Commemorating a Jesuit Hero: Alfred Delp, S.J.
Saint Peter’s University will commemorate the 71st anniversary of the execution of Rev. Alfred Delp, S.J. by the Nazis for his resistance to the German Reich and the Nazi Party on Tuesday, February 2nd. The University’s commemoration of Fr. Delp’s execution in 1945 will take place on the Feast of the Presentation of the Lord — Candlemas.
3:30 PM – Inaugural Alfred Delp, SJ Lecture
7:00 PM – Arts on Bergen Performance
Inaugural Alfred Delp, SJ Lecture
An Inaugural Alfred Delp, SJ Lecture will be held on at 3:30 PM in Pope Lecture Hall with Dr. Anne Cubilie, Associate Provost at The University of Central Washington and former Dean of their William O. Douglass Honors College.
Dr. Cubilie’s work is a model of engaged scholarship. Her 2005 book, Women Witnessing Terror: Testimony and the Cultural Politics of Human Rights grew out of her own experiences in Badakhshan, Afghanistan as a United Nations field worker and investigator. Cubilie then went on to serve as a UN program officer for fifteen years.
Arts on Bergen Performance: Bach’s Ich habe genug BWV 82 and John Carter’s Cantata
That night we invite you to gather for a special Arts on Bergen performance in commemoration of Alfred Delp at 7:00 PM in Saint Aedan’s Church as part of our Arts on Bergen series.
The Saint Peter’s University Chamber Orchestra and special guests, under the direction of University Director of Music Dr. Joseph Legaspi, will perform Bach’s Ich habe genug BWV 82 and John Carter’s Cantata. The Orchestra will be joined by Joy Tamayo, soprano; Katrina Saporsantos, soprano; Patty Lazzara, flute; Alejandro Consolacion, II, organ continuo, piano, and; Frederick Golz, harpsichord.
Admission to both events is free. We encourage students, faculty and staff to attend one or both.
About Father Alfred Delp, SJ and the Kreisau Circle
The Delp Lecture was established by the Provost’s Office to commemorate Fr. Delp but also to recognize successful and engaged intellectual work intended to resist oppression, and carried out in the spirit of the Ignatian tradition.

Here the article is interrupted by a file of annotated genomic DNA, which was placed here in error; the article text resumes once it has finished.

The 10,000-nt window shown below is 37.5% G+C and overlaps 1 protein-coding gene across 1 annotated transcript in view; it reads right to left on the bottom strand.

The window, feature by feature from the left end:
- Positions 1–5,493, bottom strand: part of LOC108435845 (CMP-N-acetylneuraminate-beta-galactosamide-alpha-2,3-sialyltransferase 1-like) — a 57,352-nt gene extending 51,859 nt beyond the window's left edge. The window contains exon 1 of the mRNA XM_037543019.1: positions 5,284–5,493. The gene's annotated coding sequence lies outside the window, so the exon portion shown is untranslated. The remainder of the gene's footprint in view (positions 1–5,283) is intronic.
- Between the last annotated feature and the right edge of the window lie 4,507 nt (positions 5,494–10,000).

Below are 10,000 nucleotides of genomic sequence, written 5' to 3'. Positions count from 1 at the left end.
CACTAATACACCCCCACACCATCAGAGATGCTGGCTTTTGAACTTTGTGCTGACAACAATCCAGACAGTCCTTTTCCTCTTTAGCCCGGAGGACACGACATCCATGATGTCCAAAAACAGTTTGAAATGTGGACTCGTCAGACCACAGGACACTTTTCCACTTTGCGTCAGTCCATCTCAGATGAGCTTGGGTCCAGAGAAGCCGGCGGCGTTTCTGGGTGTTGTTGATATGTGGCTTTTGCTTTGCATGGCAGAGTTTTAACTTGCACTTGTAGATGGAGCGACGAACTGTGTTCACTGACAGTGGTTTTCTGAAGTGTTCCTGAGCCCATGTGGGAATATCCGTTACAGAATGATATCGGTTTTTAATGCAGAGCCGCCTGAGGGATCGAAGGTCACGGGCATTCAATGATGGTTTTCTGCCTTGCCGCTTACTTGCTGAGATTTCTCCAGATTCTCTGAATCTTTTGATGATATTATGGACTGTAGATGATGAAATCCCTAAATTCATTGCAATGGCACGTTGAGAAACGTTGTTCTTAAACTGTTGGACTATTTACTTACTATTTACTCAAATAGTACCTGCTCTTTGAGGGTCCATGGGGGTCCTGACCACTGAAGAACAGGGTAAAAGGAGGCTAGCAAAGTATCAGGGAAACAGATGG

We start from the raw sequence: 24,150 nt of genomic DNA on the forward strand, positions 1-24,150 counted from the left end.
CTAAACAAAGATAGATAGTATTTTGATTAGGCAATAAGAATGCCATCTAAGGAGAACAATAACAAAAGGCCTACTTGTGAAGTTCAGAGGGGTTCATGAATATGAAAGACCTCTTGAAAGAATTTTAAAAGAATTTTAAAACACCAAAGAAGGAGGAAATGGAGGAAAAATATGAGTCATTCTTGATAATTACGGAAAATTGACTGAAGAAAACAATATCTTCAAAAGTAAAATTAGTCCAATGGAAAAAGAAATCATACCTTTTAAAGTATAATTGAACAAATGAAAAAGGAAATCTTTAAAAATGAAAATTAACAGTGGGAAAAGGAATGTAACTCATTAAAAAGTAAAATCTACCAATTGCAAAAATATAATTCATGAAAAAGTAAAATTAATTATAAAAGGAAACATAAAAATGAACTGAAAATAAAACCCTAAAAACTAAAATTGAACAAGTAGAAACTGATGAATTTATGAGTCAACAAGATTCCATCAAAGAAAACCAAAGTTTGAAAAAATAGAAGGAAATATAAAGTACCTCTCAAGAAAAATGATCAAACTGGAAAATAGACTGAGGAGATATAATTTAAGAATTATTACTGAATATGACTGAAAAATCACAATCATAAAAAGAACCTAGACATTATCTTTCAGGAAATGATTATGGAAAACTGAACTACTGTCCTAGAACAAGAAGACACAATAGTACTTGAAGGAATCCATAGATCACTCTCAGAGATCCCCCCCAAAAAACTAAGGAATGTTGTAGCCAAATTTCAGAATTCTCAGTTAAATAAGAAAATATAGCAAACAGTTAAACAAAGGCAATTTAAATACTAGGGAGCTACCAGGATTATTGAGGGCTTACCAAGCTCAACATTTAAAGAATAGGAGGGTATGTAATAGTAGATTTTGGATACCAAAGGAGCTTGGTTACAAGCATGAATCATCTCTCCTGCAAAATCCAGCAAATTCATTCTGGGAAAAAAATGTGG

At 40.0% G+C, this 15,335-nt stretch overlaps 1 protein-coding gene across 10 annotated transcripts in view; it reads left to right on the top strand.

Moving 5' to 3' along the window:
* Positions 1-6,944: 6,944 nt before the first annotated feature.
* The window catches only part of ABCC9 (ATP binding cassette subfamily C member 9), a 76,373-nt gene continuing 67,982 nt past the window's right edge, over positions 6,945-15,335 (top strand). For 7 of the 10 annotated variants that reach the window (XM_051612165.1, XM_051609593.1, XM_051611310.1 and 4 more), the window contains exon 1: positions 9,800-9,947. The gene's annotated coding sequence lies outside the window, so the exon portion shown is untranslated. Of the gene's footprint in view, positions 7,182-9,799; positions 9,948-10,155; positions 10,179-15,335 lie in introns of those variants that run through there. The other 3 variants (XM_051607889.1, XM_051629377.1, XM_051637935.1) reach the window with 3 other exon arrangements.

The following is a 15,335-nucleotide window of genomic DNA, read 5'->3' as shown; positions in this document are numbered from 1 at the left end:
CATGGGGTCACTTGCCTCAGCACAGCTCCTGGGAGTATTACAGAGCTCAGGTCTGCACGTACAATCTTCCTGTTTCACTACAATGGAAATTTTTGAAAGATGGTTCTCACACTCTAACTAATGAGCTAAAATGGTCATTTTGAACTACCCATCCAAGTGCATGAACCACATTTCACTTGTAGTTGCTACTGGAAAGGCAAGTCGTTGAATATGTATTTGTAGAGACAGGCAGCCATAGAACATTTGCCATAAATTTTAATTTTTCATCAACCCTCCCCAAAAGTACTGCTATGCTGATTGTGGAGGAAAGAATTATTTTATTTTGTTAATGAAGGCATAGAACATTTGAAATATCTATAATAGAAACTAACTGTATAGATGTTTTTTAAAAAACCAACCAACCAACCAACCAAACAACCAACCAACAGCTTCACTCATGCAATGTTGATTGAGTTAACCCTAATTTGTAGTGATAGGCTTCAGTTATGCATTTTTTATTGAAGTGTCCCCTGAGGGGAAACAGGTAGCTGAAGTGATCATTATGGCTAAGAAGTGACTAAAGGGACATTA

Alfred Delp was a public intellectual, a brilliant theologian and an active member of the Kreisau Circle. The Kreisau Circle was the name given by the Gestapo to a group of men who opposed Adolf Hitler and the Nazi Party. The group met frequently at an estate in Kreisau, Silesia (now Poland) that was owned by one of its leading members– Helmuth James Graf von Moltke.
Moltke was arrested and later hanged for his alleged role in an abortive assassination attempt made against Hitler in 1944. Moltke wrote to his wife just before his execution, “We are to be hanged for thinking together.”
Included among the members of the Circle were two Jesuit priests, two Lutheran pastors, conservatives, liberals, monarchists, landowners, former trade-union leaders and diplomats. One of the two Lutheran pastors who belonged to the Circle was the great Dietrich Bonhoeffer.
While Bonhoeffer is well remembered, Fr. Alfred Delp and the German Jesuits are almost entirely forgotten as leading members of the German resistance.
The members of the Kreisau Circle were united in their abhorrence of Nazism and their desire to conceive of a new, humane social order for Germany after the fall of the German Reich. This was in itself treasonous because the Nazis taught that the Reich would last for one thousand years after the end of the war.
Please join us for these important and inspiring inaugural events in commemoration of the life and witness of a heroic Jesuit public intellectual.